Mt Everest at risk of outbreak as Covid-19 sweeps through Mt DhaulagiriGovernment and mountaineering officials have dismissed reports, but a record high surge in infections in Nepal has set off alarm bells.
Four sherpas who were evacuated from the Dhaulagiri base camp to Kathmandu after developing Covid-19 like symptoms on Tuesday tested positive for the virus on Wednesday, raising concerns if it has spread to the Everest base camp too.
“Four have tested positive. Nine other climbers will be evacuated from Dhaulagiri on Thursday for tests in Kathmandu,” said Mingma Sherpa, chairman of Seven Summit Treks, Nepal’s largest expedition outfitter. “There are no reports of Covid-19 infections at the Everest base camp this week, but we can’t say that Everest is virus-free. We don’t know if climbers are hiding the disease.”
The first summit bid on Everest has been planned for Sunday (May 9).
An official at the Himalayan Rescue Association said at least two dozen climbers had been found suffering from “serious coughing” at the Everest base camp. But they don’t know if it is due to “Khumbu cough” or Covid-19, as in both cases the lungs fill with fluid and the sufferers have similar symptoms.
“We are not sure. Tests are not done at the base camp,” Lakpa Norbu Sherpa, who has been coordinating rescue missions on Everest since 2003 as the base camp manager of the Himalayan Rescue Association, told the Post.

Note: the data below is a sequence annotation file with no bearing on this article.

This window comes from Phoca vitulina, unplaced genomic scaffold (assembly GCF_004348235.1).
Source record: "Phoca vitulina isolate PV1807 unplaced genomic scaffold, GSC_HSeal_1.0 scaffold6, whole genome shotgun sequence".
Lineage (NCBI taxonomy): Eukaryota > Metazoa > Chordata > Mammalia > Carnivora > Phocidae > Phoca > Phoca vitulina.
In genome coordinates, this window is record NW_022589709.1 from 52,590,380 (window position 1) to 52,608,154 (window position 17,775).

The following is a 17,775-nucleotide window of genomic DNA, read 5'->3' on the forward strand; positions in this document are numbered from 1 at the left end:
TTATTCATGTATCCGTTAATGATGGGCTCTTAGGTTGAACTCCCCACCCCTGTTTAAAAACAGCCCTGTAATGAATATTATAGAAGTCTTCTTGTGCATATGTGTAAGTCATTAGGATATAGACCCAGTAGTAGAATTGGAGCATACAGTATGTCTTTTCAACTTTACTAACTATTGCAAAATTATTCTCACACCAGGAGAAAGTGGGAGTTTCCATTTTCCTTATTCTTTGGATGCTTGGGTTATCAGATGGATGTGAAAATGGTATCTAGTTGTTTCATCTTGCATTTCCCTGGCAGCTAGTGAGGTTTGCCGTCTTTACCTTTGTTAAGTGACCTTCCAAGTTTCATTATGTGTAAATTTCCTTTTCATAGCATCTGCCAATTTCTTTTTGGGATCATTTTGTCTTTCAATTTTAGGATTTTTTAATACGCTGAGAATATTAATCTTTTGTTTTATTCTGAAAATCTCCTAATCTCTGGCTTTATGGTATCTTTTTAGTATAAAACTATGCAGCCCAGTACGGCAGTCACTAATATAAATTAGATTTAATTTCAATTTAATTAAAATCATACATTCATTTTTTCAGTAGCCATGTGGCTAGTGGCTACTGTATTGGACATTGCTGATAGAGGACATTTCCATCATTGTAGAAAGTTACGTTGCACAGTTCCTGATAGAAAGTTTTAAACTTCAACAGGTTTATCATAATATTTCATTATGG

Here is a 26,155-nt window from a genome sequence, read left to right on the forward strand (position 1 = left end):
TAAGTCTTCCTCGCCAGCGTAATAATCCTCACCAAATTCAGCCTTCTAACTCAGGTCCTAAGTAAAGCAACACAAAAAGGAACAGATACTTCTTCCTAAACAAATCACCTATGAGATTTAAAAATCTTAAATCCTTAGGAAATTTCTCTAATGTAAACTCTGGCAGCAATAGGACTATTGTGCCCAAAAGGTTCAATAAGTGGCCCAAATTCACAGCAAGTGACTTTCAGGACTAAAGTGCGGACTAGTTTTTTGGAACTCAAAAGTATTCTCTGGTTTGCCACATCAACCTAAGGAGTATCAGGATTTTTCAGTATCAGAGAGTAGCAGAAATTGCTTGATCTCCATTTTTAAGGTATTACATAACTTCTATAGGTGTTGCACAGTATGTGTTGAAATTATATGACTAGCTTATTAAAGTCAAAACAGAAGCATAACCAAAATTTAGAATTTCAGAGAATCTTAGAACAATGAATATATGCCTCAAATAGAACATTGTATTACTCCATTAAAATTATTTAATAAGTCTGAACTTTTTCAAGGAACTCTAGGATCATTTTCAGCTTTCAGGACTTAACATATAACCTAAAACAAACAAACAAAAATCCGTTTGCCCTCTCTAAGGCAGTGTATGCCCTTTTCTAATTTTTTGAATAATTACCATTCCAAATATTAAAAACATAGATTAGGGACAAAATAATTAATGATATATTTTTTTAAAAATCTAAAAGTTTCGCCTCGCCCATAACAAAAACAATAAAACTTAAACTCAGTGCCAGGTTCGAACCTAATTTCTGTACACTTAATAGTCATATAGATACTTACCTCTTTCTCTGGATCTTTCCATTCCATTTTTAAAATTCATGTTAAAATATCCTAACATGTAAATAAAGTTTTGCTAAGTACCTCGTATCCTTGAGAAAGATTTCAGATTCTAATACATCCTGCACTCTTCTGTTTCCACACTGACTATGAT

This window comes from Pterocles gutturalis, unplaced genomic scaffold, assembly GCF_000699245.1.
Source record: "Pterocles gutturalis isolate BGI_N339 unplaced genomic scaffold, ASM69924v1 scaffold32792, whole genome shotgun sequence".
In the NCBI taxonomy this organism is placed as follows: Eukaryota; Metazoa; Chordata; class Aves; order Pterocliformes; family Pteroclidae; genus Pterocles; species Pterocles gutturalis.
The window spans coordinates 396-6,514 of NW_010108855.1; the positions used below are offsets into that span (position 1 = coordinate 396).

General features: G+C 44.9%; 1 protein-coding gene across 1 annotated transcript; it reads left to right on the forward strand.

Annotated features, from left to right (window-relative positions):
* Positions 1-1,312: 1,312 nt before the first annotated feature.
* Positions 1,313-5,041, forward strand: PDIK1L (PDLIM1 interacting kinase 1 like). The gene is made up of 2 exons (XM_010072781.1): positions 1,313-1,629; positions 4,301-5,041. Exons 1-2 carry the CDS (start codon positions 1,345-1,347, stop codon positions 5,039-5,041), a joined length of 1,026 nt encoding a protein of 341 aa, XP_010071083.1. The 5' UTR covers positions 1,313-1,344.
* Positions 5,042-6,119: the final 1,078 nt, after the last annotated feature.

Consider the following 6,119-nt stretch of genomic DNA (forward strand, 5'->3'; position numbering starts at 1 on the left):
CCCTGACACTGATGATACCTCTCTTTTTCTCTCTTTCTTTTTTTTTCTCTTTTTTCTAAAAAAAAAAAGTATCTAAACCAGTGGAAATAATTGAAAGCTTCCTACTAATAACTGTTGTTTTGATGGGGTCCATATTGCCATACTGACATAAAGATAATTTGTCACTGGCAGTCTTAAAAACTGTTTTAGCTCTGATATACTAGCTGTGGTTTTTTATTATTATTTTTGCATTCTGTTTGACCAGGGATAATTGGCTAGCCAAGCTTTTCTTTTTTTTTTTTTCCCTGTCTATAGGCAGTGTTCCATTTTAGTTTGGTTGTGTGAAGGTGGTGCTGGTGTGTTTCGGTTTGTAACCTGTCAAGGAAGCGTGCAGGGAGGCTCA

Khumbu cough is a high-altitude cough and is caused by a combination of high altitude and low relative humidity. It can be severe enough in some instances to result in broken ribs.
Spanish climber Kilian Jornet said on his Facebook page that “...Even if in the mountains the situation is much better, the base camp has a high concentration of people and has seen some cases.
“It’s important for all to remember to keep the sanitation measures and distance even up there...,” wrote Jornet who is currently acclimatising on the foothills of Everest.
On April 15, a Norwegian climber Erlend Ness reportedly complained of cough and fever, also symptoms of Covid-19, at Everest base camp; and was immediately airlifted to a hospital in Kathmandu. He was later diagnosed with Covid-19. Ness quit the expedition because he could not be exposed to high altitudes again.
Another climber, Steve Davis, a member of the Elite Himalayan team, also tested positive for the virus.
The incident stoked concerns among the mountaineering community if the coronavirus had made it to the Everest base camp, where around 2,000 people have gathered.
But the government and mountaineering officials dismissed reports of a Covid-19 outbreak on Everest.
On Wednesday, Alan Arnette, a prominent Everest chronicler and climber, wrote in his blog that there was “good news” on Everest.
“Again, I can confirm firsthand that several, if not many, of the 44 teams on Everest haven’t had a single case,” he wrote in his blog.
“Good luck or good planning, probably a bit of both. I know of cases where well-intentioned individuals have become infected through no wrongdoing or poor judgment; it happens,” added Arnette. “I have no idea how I got infected since I was following all the rules to the letter. It happens. Of course, some teams have been lax in following protocols, allowing visitors, no masks, poor hygiene, and they have become infected in large ratios compared to others.”